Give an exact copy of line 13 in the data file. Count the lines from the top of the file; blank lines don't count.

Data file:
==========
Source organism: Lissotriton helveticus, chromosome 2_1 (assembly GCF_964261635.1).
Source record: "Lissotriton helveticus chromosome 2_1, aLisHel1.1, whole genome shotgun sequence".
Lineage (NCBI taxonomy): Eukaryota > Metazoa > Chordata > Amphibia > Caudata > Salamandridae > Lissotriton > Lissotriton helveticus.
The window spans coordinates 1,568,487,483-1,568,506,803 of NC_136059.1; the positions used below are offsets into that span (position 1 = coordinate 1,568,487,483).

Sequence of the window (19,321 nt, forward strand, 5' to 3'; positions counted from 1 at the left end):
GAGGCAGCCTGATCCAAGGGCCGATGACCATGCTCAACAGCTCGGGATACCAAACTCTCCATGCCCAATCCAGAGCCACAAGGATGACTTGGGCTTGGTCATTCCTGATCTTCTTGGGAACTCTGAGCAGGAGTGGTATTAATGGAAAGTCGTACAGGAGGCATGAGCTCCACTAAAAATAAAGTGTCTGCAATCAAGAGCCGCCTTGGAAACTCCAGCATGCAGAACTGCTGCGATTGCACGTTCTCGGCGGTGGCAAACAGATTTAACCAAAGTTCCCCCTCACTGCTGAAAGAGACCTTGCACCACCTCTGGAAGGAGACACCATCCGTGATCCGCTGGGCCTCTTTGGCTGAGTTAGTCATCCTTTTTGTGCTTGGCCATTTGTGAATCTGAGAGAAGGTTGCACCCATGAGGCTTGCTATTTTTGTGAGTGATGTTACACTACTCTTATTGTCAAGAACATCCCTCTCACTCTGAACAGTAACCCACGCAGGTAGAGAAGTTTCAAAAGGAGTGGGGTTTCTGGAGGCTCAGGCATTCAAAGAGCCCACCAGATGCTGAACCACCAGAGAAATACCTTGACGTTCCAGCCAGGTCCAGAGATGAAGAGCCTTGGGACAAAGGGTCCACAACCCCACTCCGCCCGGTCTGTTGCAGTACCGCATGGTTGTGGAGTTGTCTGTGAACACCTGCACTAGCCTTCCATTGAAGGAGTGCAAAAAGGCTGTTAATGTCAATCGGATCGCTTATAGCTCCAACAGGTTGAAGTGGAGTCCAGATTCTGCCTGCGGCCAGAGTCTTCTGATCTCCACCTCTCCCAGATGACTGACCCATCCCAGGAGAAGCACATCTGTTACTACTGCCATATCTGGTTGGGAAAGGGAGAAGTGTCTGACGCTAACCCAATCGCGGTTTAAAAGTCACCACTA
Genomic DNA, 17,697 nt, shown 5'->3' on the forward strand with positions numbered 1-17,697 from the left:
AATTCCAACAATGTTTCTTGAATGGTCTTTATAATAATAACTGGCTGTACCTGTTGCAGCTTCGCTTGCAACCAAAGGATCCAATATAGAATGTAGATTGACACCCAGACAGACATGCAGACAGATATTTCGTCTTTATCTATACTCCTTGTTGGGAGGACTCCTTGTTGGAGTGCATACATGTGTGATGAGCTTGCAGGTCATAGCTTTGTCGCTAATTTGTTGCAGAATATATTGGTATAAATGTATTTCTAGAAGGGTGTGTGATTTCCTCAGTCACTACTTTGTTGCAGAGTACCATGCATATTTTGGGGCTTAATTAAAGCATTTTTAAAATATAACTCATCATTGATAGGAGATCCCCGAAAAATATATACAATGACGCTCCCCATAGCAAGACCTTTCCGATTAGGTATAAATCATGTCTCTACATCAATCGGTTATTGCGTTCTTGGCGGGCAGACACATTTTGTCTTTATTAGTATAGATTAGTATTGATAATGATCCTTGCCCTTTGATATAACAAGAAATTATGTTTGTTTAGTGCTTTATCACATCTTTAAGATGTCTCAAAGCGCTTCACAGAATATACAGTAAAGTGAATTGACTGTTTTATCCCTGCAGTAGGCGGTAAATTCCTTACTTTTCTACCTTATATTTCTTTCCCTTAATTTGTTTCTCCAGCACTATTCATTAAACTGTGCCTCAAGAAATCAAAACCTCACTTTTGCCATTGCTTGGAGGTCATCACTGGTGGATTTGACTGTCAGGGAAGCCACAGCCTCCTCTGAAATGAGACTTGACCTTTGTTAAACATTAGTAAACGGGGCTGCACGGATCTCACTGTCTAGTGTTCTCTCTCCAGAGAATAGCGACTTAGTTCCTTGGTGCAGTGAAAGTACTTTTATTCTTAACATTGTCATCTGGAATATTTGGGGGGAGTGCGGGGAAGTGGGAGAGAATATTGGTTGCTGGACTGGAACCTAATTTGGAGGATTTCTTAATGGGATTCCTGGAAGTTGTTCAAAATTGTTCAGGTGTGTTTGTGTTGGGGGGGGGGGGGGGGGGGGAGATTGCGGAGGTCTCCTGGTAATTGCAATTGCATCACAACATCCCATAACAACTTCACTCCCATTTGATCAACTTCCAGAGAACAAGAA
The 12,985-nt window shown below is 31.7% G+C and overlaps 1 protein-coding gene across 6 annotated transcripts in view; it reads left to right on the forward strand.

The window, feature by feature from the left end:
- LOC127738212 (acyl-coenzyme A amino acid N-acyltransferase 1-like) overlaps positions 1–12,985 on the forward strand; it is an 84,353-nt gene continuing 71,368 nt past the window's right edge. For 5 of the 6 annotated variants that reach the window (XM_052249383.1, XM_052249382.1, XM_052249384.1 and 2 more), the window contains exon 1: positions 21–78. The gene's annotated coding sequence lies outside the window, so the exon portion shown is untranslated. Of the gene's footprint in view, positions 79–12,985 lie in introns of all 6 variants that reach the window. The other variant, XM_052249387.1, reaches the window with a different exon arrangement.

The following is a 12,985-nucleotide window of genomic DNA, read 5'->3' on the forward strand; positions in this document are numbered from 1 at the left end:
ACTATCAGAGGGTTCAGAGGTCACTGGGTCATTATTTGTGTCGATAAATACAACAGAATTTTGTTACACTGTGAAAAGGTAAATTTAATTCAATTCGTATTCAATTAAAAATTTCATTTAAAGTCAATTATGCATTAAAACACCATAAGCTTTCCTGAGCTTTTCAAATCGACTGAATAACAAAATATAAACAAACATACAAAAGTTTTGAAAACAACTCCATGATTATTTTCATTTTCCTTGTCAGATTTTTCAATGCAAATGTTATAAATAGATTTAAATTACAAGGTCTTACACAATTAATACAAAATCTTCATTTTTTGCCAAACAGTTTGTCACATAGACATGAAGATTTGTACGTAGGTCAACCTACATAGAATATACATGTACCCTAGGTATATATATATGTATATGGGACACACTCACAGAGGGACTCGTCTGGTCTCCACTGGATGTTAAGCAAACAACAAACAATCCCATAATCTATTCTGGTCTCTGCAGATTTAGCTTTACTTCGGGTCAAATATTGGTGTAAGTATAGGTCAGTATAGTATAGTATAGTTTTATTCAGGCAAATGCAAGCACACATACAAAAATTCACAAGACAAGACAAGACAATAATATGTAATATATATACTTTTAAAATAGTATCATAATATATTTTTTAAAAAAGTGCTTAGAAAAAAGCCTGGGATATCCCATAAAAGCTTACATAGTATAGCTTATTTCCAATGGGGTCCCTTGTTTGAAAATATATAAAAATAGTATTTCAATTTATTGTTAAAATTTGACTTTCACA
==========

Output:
ACTATCAGAGGGTTCAGAGGTCACTGGGTCATTATTTGTGTCGATAAATACAACAGAATTTTGTTACACTGTGAAAAGGTAAATTTAATTCAATTCGTATTCAATTAAAAATTTCATTTAAAGTCAATTATGCATTAAAACACCATAAGCTTTCCTGAGCTTTTCAAATCGACTGAATAACAAAATATAAACAAACATACAAAAGTTTTGAAAACAACTCCATGATTATTTTCATTTTCCTTGTCAGATTTTTCAATGCAAATGTTATAAATAGATTTAAATTACAAGGTCTTACACAATTAATACAAAATCTTCATTTTTTGCCAAACAGTTTGTCACATAGACATGAAGATTTGTACGTAGGTCAACCTACATAGAATATACATGTACCCTAGGTATATATATATGTATATGGGACACACTCACAGAGGGACTCGTCTGGTCTCCACTGGATGTTAAGCAAACAACAAACAATCCCATAATCTATTCTGGTCTCTGCAGATTTAGCTTTACTTCGGGTCAAATATTGGTGTAAGTATAGGTCAGTATAGTATAGTATAGTTTTATTCAGGCAAATGCAAGCACACATACAAAAATTCACAAGACAAGACAAGACAATAATATGTAATATATATACTTTTAAAATAGTATCATAATATATTTTTTAAAAAAGTGCTTAGAAAAAAGCCTGGGATATCCCATAAAAGCTTACATAGTATAGCTTATTTCCAATGGGGTCCCTTGTTTGAAAATATATAAAAATAGTATTTCAATTTATTGTTAAAATTTGACTTTCACA